Tuesday, August 30, 2011

Capitalism and Socialism


“There are two ways for an individual to gain wealth: create it, or take it from someone else who has created it.  Capitalism is a way of organizing economic activity where individuals are free to create wealth, but not to take wealth by means of force or coercion.” ( From The WKU Center for the Study of Capitalism link)


“generally involves the argument that economic production has an essential social as distinct from individual element, and this requires public investment and justifies a public share in and distribution of rewards.” from The Blackwell Encyclopedia of Political Thought (Oxford, 1987)   in Dictionary of Theories, Jenifer Bothamley Visible Ink Press,2002)

Two Patterns of Socialism: Communism and Fascism

“The Russian pattern of socialism is purely bureaucratic. All economic enterprises are departments of the government, like the administration of the army or the postal system. Every plant, shop, or farm stands in the same relation to the superior central organization as does a post office to the office of the postmaster general.”

 “The German pattern differs from the Russian one in that it (seemingly and nominally) maintains private ownership of the means of production and keeps the appearance of ordinary prices, wages, and markets. There are, however, no longer entrepreneurs but only shop managers (Betriebsfiihrer). These shop managers do the buying and selling, pay the workers, contract debts, and pay interest and amortization.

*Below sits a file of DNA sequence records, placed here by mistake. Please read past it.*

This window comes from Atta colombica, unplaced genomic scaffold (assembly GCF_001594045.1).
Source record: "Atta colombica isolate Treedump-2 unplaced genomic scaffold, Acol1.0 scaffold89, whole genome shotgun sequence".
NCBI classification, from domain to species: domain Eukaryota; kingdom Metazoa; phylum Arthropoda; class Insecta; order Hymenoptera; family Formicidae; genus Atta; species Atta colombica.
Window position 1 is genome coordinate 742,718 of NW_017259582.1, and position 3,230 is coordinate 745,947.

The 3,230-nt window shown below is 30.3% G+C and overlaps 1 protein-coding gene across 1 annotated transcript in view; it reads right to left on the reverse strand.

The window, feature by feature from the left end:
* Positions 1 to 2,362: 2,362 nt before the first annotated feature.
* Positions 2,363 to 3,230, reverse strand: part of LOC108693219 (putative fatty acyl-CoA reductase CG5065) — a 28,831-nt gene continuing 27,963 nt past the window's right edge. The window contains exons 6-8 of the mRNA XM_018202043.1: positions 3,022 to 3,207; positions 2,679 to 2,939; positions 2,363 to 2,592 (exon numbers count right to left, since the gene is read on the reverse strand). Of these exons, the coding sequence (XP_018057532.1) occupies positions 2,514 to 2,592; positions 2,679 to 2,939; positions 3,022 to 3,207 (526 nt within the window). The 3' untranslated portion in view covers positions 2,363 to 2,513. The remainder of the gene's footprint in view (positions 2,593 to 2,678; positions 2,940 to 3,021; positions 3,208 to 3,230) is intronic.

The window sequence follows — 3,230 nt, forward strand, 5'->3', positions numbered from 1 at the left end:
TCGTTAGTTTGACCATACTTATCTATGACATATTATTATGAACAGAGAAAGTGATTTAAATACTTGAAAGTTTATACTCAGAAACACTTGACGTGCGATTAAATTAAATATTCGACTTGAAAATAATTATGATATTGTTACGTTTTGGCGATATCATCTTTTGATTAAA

There is no labor market; wages and salaries are fixed by the government. The government tells the shop managers what and how to produce, at what prices and from whom to buy, at what prices and to whom to sell. The government decrees to whom and under what terms the capitalists must entrust their funds and where and at what wages laborers must work. Market exchange is only a sham. All the prices, wages, and interest rates are fixed by the central authority. They are prices, wages, and interest rates in appearance only; in reality they are merely determinations of quantity relations in the government's orders. The government, not the consumers, directs production. “

This is socialism in the outward guise of capitalism. Some labels of capitalistic market economy are retained but they mean something entirely different from what they mean in a genuine market economy.”

(from OMNIPOTENT GOVERNMENT The Rise of the Total State and Total War. Ludwig von Mises, Yale University Press 1944 p56 link )